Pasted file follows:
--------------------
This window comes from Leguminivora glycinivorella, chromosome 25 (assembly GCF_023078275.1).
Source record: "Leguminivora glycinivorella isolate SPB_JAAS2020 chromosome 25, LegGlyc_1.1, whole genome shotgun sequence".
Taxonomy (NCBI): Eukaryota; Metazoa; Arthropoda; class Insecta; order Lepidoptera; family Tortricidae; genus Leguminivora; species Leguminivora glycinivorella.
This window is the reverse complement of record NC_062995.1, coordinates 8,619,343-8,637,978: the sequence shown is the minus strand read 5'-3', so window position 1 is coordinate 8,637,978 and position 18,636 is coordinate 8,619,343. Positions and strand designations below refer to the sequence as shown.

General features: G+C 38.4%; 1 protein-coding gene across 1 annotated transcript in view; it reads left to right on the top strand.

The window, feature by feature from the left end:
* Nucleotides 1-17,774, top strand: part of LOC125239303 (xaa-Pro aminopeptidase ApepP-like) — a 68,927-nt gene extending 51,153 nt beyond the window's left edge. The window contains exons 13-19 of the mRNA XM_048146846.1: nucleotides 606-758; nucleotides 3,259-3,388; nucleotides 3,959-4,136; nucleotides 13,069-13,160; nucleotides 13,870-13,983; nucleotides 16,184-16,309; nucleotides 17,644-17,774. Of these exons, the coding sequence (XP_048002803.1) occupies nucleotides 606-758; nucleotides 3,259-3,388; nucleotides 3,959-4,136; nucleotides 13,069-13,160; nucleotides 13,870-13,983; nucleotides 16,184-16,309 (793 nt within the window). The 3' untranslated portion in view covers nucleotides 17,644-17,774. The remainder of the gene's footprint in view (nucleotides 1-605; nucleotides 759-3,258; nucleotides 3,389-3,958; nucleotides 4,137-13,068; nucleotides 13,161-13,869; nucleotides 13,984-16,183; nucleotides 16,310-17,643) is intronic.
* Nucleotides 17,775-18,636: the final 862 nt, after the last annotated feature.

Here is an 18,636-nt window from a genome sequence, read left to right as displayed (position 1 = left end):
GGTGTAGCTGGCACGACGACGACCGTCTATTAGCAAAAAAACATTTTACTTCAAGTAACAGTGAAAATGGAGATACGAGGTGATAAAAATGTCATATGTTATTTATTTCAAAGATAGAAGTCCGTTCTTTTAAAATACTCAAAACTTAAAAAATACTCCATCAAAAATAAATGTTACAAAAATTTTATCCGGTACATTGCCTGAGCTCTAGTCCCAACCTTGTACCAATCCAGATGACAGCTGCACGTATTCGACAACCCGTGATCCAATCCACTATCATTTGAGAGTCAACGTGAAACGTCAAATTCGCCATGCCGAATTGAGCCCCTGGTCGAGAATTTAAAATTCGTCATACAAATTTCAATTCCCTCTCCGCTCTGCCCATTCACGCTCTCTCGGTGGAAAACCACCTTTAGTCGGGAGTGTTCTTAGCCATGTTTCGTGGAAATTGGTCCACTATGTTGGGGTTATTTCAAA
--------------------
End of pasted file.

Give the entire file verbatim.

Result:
This window comes from Leguminivora glycinivorella, chromosome 25 (assembly GCF_023078275.1).
Source record: "Leguminivora glycinivorella isolate SPB_JAAS2020 chromosome 25, LegGlyc_1.1, whole genome shotgun sequence".
Taxonomy (NCBI): Eukaryota; Metazoa; Arthropoda; class Insecta; order Lepidoptera; family Tortricidae; genus Leguminivora; species Leguminivora glycinivorella.
This window is the reverse complement of record NC_062995.1, coordinates 8,619,343-8,637,978: the sequence shown is the minus strand read 5'-3', so window position 1 is coordinate 8,637,978 and position 18,636 is coordinate 8,619,343. Positions and strand designations below refer to the sequence as shown.

General features: G+C 38.4%; 1 protein-coding gene across 1 annotated transcript in view; it reads left to right on the top strand.

The window, feature by feature from the left end:
* Nucleotides 1-17,774, top strand: part of LOC125239303 (xaa-Pro aminopeptidase ApepP-like) — a 68,927-nt gene extending 51,153 nt beyond the window's left edge. The window contains exons 13-19 of the mRNA XM_048146846.1: nucleotides 606-758; nucleotides 3,259-3,388; nucleotides 3,959-4,136; nucleotides 13,069-13,160; nucleotides 13,870-13,983; nucleotides 16,184-16,309; nucleotides 17,644-17,774. Of these exons, the coding sequence (XP_048002803.1) occupies nucleotides 606-758; nucleotides 3,259-3,388; nucleotides 3,959-4,136; nucleotides 13,069-13,160; nucleotides 13,870-13,983; nucleotides 16,184-16,309 (793 nt within the window). The 3' untranslated portion in view covers nucleotides 17,644-17,774. The remainder of the gene's footprint in view (nucleotides 1-605; nucleotides 759-3,258; nucleotides 3,389-3,958; nucleotides 4,137-13,068; nucleotides 13,161-13,869; nucleotides 13,984-16,183; nucleotides 16,310-17,643) is intronic.
* Nucleotides 17,775-18,636: the final 862 nt, after the last annotated feature.

Here is an 18,636-nt window from a genome sequence, read left to right as displayed (position 1 = left end):
GGTGTAGCTGGCACGACGACGACCGTCTATTAGCAAAAAAACATTTTACTTCAAGTAACAGTGAAAATGGAGATACGAGGTGATAAAAATGTCATATGTTATTTATTTCAAAGATAGAAGTCCGTTCTTTTAAAATACTCAAAACTTAAAAAATACTCCATCAAAAATAAATGTTACAAAAATTTTATCCGGTACATTGCCTGAGCTCTAGTCCCAACCTTGTACCAATCCAGATGACAGCTGCACGTATTCGACAACCCGTGATCCAATCCACTATCATTTGAGAGTCAACGTGAAACGTCAAATTCGCCATGCCGAATTGAGCCCCTGGTCGAGAATTTAAAATTCGTCATACAAATTTCAATTCCCTCTCCGCTCTGCCCATTCACGCTCTCTCGGTGGAAAACCACCTTTAGTCGGGAGTGTTCTTAGCCATGTTTCGTGGAAATTGGTCCACTATGTTGGGGTTATTTCAAA